Zoom links for Political Economy Seminar are distributed via the seminar's mailing list. You can sign up for the list using this link: https://lists.iq.harvard.edu/mailman/listinfo/ppe_list
All interested faculty and students are invited to attend.
Michela Redoano (University of Warwick), "Politics in the Facebook Era: Evidence from the 2016 US Presidential Elections" – with Federica Liberini, Antonio Russo, Angel Cuevas, and Ruben Cuevas. (Download paper below.)
Through social media, politicians can personalize their campaigns and target specific groups of voters with an unprecedented precision. We assess the effects of such political micro-targeting by exploiting daily advertising prices on Facebook during the 2016 US presidential campaign. We measure the intensity of online campaigns using variation in ad prices charged to reach certain audiences, defined by political orientation, location, and demographic characteristics. We address two fundamental questions: How intensively did social media political campaigns target each audience? How large were any effects on voters? We find that micro-targeted political ads on social media had significant effects when based on geographical location, ideology, ethnicity, and gender. Exposure to these ads made individuals less likely to change their initial voting intentions, particularly among those who had expressed an intention to vote for Donald Trump. We also find that micro-targeted ads reduced turnout among targeted liberals, whereas they increased turnout and support for Trump among targeted moderates.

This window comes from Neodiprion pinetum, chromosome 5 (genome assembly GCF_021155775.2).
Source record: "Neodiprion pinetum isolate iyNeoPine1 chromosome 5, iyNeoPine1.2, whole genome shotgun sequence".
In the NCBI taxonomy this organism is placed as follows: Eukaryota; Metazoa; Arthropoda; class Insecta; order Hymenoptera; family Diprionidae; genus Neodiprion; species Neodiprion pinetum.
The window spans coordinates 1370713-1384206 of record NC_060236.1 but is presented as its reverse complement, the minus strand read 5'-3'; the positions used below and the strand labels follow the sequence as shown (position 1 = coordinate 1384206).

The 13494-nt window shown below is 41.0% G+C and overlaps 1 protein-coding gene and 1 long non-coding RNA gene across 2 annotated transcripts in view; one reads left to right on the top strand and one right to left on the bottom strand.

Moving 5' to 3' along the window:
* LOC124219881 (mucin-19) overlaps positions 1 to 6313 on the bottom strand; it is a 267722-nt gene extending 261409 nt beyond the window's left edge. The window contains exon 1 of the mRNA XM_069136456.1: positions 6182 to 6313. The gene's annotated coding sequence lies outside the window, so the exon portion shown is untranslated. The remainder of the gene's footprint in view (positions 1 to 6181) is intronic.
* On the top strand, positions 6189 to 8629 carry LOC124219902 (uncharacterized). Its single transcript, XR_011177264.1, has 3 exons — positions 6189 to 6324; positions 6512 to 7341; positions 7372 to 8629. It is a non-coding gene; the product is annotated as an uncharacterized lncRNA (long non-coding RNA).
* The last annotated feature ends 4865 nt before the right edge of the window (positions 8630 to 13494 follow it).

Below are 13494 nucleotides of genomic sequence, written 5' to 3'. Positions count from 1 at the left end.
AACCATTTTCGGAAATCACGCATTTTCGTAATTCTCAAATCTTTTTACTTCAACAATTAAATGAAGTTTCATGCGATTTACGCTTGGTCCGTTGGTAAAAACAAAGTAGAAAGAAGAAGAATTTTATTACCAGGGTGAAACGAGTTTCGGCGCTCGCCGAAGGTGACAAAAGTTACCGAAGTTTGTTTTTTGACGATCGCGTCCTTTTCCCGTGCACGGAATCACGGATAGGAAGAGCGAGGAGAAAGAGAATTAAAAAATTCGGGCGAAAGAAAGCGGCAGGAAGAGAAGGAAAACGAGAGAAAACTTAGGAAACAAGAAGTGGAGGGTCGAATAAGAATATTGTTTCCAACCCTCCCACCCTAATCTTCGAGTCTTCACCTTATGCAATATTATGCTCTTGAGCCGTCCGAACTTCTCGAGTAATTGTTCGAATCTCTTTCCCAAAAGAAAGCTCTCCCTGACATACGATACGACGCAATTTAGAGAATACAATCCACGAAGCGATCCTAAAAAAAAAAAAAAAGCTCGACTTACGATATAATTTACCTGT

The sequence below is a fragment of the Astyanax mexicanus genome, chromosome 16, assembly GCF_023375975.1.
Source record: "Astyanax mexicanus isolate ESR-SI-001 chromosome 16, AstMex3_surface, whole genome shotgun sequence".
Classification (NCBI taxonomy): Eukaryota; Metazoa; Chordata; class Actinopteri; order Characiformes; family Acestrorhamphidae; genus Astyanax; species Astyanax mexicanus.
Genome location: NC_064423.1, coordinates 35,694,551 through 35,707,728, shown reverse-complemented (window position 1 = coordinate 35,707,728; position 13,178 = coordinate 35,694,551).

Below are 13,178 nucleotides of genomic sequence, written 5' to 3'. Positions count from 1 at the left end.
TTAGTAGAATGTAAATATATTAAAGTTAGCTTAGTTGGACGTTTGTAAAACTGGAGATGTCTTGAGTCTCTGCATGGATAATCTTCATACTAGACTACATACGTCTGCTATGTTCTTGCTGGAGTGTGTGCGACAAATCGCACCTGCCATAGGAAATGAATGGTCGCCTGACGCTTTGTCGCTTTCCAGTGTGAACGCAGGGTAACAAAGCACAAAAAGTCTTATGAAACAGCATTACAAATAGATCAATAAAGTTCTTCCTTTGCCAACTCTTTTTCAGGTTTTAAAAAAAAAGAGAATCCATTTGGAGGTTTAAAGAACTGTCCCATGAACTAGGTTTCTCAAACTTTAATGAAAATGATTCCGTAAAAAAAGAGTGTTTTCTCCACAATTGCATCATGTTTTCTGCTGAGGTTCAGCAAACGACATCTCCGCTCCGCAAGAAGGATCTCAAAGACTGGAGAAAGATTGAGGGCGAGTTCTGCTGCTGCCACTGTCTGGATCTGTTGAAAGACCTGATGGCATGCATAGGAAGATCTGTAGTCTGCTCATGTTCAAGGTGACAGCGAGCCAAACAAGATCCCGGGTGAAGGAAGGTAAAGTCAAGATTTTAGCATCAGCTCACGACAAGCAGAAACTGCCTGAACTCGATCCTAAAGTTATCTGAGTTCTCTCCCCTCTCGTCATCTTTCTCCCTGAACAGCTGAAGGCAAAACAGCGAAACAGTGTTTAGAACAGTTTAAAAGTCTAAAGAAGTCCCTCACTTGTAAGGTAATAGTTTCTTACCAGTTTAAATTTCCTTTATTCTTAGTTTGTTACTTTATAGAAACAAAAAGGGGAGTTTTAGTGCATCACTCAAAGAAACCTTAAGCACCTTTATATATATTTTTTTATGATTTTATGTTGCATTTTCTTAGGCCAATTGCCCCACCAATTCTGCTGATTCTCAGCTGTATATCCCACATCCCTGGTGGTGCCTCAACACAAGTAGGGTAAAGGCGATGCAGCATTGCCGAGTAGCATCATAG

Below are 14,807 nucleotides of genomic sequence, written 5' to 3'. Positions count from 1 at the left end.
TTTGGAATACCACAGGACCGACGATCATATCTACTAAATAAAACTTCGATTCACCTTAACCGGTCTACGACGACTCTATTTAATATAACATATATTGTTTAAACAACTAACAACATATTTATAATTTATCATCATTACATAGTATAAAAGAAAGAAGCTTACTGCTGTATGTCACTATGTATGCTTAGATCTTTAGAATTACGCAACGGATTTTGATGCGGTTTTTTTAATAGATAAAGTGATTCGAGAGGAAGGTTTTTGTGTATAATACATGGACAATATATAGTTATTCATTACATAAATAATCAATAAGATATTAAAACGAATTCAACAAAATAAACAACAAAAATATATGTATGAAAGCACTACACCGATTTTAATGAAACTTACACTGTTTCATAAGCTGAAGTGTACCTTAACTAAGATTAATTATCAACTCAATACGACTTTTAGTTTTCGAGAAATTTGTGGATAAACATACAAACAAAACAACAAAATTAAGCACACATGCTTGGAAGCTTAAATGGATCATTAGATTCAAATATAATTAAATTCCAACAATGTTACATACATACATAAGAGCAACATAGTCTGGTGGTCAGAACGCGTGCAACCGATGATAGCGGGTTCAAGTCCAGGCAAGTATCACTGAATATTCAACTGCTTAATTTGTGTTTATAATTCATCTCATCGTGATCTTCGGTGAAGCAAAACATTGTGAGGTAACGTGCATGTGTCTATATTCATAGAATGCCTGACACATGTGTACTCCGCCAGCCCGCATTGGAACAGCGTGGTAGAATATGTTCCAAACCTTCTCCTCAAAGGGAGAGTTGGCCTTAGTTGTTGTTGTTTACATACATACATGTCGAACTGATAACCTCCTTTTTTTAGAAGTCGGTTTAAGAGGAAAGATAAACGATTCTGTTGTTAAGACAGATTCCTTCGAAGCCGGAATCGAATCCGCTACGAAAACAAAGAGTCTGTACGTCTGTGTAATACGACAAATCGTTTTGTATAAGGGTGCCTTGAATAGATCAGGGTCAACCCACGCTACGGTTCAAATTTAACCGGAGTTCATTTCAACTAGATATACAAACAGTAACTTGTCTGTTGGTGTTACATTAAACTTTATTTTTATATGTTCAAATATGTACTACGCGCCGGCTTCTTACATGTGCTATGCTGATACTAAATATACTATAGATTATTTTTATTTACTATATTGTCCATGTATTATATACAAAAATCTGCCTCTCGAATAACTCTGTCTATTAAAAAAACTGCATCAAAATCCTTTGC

Co-sponsored by FAS and IQSS, the Program on Political Economy (PE) supports research-related activities that integrate the study of economics and politics, whether by studying economic behavior in the political process or political behavior in the marketplace. In general, positive political economy is concerned with showing how observed differences among institutions affect political and economic outcomes in various social, economic, and political systems and how the institutions themselves change and develop in response to individual and collective beliefs, preferences, and strategies.